BARR v. CAMDEN COUNTY CORRECTIONS
OPINION. Signed by Chief Judge Jerome B. Simandle on 12/29/16. (jbk, )
IN THE UNITED STATES DISTRICT COURT
FOR THE DISTRICT OF NEW JERSEY
JOSEPH B. BARR,
HONORABLE JEROME B. SIMANDLE
No. 16-7279 (JBS-AMD)
CAMDEN COUNTY CORRECTIONS,
Joseph B. Barr, Plaintiff Pro Se
414 Clements Bridge Road
Barrington, New Jersey 08007
SIMANDLE, Chief District Judge:
Plaintiff Joseph B. Barr seeks to bring a civil rights
complaint pursuant to the 42 U.S.C. § 1983 against Camden County
Corrections (“CCC”). Complaint, Docket Entry 1. Based on
Plaintiff’s affidavit of indigency, the Court will grant his
application to proceed in forma pauperis.
At this time, the Court must review the complaint, pursuant
to 28 U.S.C. § 1915(e)(2) to determine whether it should be
dismissed as frivolous or malicious, for failure to state a
claim upon which relief may be granted, or because it seeks
monetary relief from a defendant who is immune from such relief.
For the reasons set forth below, the Court will dismiss the
complaint with prejudice for failure to state a claim. 28 U.S.C.
Plaintiff alleges that during 1987, 2002, 2009 and 2011, he
was detained in the Camden County Correctional Facility
(“CCCF”). Complaint § III. He alleges that “Camden County
Correctional force me to sleep on floor.” Id. He further alleges
that he had an “infection in eye from chip floor paint.
Arthritis in neck and back from sleeping no floor, hip pain from
sleeping on floor.” Id.
III. STANDARD OF REVIEW
Section 1915(e)(2) requires a court to review complaints
prior to service in cases in which a plaintiff is proceeding in
forma pauperis. The Court must sua sponte dismiss any claim that
is frivolous, is malicious, fails to state a claim upon which
relief may be granted, or seeks monetary relief from a defendant
who is immune from such relief. This action is subject to sua
sponte screening for dismissal under 28 U.S.C. § 1915(e)(2)(B)
because Plaintiff is proceeding in forma pauperis.
To survive sua sponte screening for failure to state a
claim, the complaint must allege “sufficient factual matter” to
show that the claim is facially plausible. Fowler v. UPMS
Shadyside, 578 F.3d 203, 210 (3d Cir. 2009) (citation omitted).
“A claim has facial plausibility when the plaintiff pleads
factual content that allows the court to draw the reasonable
inference that the defendant is liable for the misconduct
alleged.” Fair Wind Sailing, Inc. v. Dempster, 764 F.3d 303, 308
n.3 (3d Cir. 2014) (quoting Iqbal, 556 U.S. at 678). “[A]
pleading that offers ‘labels or conclusions’ or ‘a formulaic
recitation of the elements of a cause of action will not do.’”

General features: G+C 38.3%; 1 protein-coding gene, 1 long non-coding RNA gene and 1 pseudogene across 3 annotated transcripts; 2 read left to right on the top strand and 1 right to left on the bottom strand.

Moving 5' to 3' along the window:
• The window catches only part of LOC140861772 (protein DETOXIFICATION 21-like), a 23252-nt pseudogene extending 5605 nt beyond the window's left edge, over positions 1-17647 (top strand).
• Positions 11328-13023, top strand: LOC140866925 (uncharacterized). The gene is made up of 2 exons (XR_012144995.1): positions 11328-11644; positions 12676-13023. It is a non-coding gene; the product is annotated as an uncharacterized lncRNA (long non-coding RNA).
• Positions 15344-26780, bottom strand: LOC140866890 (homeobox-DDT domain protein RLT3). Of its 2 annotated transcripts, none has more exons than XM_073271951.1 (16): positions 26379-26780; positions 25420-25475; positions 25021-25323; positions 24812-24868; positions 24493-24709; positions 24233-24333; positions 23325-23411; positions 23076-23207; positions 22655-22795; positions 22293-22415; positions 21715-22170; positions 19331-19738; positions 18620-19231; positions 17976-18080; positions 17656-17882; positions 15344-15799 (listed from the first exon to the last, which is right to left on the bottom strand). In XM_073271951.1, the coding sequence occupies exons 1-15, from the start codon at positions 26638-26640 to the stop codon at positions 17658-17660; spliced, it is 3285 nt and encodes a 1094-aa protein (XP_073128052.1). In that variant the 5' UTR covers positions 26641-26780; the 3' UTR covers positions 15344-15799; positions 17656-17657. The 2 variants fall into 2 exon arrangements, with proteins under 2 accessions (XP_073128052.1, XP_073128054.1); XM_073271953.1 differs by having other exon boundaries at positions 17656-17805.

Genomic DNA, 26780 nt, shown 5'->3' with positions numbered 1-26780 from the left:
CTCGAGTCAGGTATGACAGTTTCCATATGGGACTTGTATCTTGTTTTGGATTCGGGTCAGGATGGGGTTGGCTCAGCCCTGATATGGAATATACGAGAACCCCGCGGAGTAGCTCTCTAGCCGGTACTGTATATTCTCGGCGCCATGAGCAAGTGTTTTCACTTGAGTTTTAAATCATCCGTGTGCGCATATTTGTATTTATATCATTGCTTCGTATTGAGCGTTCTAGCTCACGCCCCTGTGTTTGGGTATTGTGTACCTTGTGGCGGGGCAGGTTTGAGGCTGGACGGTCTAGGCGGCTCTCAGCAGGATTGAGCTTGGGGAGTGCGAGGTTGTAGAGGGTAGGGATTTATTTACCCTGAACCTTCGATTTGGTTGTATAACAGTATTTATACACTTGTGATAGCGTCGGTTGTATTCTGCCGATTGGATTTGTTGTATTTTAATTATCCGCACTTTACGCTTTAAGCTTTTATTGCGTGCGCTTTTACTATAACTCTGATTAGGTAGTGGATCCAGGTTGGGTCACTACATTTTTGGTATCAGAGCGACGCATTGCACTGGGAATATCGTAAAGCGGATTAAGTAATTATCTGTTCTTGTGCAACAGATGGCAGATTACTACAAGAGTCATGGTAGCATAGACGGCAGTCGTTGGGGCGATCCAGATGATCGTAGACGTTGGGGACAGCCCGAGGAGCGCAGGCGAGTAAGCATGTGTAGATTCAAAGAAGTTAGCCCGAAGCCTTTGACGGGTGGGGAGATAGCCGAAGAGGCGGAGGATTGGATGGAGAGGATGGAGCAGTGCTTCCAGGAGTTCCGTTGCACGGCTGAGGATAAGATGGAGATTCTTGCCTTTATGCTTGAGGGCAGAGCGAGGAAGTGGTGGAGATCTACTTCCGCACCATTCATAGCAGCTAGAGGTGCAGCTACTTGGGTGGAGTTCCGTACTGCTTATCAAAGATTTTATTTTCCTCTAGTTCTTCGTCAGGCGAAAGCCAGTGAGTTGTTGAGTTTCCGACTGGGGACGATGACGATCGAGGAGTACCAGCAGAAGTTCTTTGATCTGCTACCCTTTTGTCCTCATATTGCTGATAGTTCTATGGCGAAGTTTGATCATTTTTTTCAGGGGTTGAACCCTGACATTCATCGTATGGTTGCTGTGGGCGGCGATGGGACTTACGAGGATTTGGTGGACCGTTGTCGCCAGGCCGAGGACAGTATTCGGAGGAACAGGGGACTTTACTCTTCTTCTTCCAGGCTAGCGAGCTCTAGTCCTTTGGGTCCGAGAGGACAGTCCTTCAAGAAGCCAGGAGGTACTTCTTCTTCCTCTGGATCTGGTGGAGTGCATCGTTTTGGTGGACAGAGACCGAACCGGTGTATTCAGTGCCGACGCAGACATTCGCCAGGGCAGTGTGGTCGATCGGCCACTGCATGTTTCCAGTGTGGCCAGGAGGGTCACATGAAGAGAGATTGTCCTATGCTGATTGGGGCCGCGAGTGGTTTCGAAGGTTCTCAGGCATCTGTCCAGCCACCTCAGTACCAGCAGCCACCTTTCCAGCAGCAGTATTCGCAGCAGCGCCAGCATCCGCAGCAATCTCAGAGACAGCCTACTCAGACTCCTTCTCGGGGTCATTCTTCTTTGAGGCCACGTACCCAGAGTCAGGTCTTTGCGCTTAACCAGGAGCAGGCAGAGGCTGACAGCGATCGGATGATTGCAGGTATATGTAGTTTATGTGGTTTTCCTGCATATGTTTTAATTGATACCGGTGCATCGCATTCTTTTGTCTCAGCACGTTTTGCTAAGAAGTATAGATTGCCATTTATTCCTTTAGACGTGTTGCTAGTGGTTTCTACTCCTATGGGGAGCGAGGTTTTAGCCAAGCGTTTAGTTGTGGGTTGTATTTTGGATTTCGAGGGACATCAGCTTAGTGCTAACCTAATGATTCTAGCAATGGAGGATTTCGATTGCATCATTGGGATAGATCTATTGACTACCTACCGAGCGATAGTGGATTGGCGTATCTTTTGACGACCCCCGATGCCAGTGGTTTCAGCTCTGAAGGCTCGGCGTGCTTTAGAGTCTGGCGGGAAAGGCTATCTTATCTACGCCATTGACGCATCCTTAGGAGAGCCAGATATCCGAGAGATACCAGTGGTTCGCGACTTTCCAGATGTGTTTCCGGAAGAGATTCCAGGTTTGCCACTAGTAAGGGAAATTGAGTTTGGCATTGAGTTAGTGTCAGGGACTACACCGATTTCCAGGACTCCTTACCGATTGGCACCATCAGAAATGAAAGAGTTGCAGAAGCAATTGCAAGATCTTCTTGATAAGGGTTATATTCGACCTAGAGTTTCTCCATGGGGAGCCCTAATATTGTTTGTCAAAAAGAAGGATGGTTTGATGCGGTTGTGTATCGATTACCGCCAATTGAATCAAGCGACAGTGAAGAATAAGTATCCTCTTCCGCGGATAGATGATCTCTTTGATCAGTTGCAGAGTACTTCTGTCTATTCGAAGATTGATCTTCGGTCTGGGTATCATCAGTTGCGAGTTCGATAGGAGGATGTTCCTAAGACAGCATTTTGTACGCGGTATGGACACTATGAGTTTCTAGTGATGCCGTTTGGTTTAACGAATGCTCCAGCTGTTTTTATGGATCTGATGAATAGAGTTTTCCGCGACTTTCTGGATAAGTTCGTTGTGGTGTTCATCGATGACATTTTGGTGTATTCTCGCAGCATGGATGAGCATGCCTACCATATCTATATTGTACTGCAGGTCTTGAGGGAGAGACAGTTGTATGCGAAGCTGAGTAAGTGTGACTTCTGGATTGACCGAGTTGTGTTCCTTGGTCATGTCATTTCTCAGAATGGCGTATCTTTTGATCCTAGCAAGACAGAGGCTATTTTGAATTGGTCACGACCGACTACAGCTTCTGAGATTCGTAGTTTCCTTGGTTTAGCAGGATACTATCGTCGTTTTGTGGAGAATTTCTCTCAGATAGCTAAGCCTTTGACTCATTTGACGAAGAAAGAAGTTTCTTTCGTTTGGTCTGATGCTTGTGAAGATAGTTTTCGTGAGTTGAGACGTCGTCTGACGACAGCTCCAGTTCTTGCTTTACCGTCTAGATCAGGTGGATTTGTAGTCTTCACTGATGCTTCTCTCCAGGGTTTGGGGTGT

Ashcroft v. Iqbal, 556 U.S. 662, 678 (2009) (quoting Bell
Atlantic Corp. v. Twombly, 550 U.S. 544, 555 (2007)).
Plaintiff seeks monetary damages for allegedly
unconstitutional conditions of confinement in the CCC that he
experienced in the years 1987, 2002, 2009 and 2011. Plaintiff’s
complaint is barred by the statute of limitations, which is
governed by New Jersey's two-year limitations period for
personal injury. 1 See Wilson v. Garcia, 471 U.S. 261, 276 (1985);
Dique v. N.J. State Police, 603 F.3d 181, 185 (3d Cir. 2010).
The accrual date of a § 1983 action is determined by federal
law, however. Wallace v. Kato, 549 U.S. 384, 388 (2007);
“Although the running of the statute of limitations is
ordinarily an affirmative defense, where that defense is obvious
from the face of the complaint and no development of the record
is necessary, a court may dismiss a time-barred complaint sua
sponte under § 28 U.S.C. § 1915(e)(2)(B)(ii) for failure to
state a claim.” Ostuni v. Wa Wa's Mart, 532 F. App’x 110, 111–12
(3d Cir. 2013) (per curiam).
Montanez v. Sec'y Pa. Dep't of Corr., 773 F.3d 472, 480 (3d Cir.
“Under federal law, a cause of action accrues when the
plaintiff knew or should have known of the injury upon which the
action is based.” Montanez, 773 F.3d at 480 (internal quotation
marks omitted). Plaintiff states he was detained in the years
1987, 2002, 2009 and 2011. The allegedly unconstitutional
conditions of confinement at CCC would have been immediately
apparent to Plaintiff at the time of his detention; therefore,
the statute of limitations for Plaintiff’s claims expired
October 2013 at the latest. As there are no grounds for
equitable tolling of the statute of limitations, 2 the complaint
will be dismissed with prejudice. Ostuni v. Wa Wa's Mart, 532 F.
App’x 110, 112 (3d Cir. 2013) (per curiam) (affirming dismissal
with prejudice due to expiration of statute of limitations).
Equitable tolling “is only appropriate ‘(1) where the defendant
has actively misled the plaintiff respecting the plaintiff's
cause of action; (2) where the plaintiff in some extraordinary
way has been prevented from asserting his or her rights; or (3)
where the plaintiff has timely asserted his or her rights
mistakenly in the wrong forum.’” Omar v. Blackman, 590 F. App’x
162, 166 (3d Cir. 2014) (quoting Santos ex rel. Beato v. United
States, 559 F.3d 189, 197 (3d Cir. 2009)).
For the reasons stated above, the complaint is dismissed with
prejudice for failure to state a claim. An appropriate order
December 29, 2016
s/ Jerome B. Simandle
JEROME B. SIMANDLE
Chief U.S. District Judge
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